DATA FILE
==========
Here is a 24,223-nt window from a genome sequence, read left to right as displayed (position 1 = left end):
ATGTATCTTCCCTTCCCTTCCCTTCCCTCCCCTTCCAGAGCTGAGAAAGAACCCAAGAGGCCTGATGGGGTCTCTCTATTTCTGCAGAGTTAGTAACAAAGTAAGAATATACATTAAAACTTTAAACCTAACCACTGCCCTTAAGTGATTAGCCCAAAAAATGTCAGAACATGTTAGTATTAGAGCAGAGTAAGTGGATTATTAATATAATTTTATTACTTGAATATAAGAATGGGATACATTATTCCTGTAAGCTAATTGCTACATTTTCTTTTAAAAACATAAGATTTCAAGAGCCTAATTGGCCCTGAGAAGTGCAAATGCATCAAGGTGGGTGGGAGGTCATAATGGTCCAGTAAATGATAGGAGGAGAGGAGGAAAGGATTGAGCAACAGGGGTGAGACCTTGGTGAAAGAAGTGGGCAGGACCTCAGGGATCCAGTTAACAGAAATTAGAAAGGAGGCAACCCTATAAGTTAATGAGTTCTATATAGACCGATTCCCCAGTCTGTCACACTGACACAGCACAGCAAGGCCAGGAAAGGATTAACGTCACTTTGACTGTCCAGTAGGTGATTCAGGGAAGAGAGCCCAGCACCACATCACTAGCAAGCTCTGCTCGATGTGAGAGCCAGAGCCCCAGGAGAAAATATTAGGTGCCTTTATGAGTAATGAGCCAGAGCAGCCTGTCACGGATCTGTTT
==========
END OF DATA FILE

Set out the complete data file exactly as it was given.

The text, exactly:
Here is a 24,223-nt window from a genome sequence, read left to right as displayed (position 1 = left end):
ATGTATCTTCCCTTCCCTTCCCTTCCCTCCCCTTCCAGAGCTGAGAAAGAACCCAAGAGGCCTGATGGGGTCTCTCTATTTCTGCAGAGTTAGTAACAAAGTAAGAATATACATTAAAACTTTAAACCTAACCACTGCCCTTAAGTGATTAGCCCAAAAAATGTCAGAACATGTTAGTATTAGAGCAGAGTAAGTGGATTATTAATATAATTTTATTACTTGAATATAAGAATGGGATACATTATTCCTGTAAGCTAATTGCTACATTTTCTTTTAAAAACATAAGATTTCAAGAGCCTAATTGGCCCTGAGAAGTGCAAATGCATCAAGGTGGGTGGGAGGTCATAATGGTCCAGTAAATGATAGGAGGAGAGGAGGAAAGGATTGAGCAACAGGGGTGAGACCTTGGTGAAAGAAGTGGGCAGGACCTCAGGGATCCAGTTAACAGAAATTAGAAAGGAGGCAACCCTATAAGTTAATGAGTTCTATATAGACCGATTCCCCAGTCTGTCACACTGACACAGCACAGCAAGGCCAGGAAAGGATTAACGTCACTTTGACTGTCCAGTAGGTGATTCAGGGAAGAGAGCCCAGCACCACATCACTAGCAAGCTCTGCTCGATGTGAGAGCCAGAGCCCCAGGAGAAAATATTAGGTGCCTTTATGAGTAATGAGCCAGAGCAGCCTGTCACGGATCTGTTT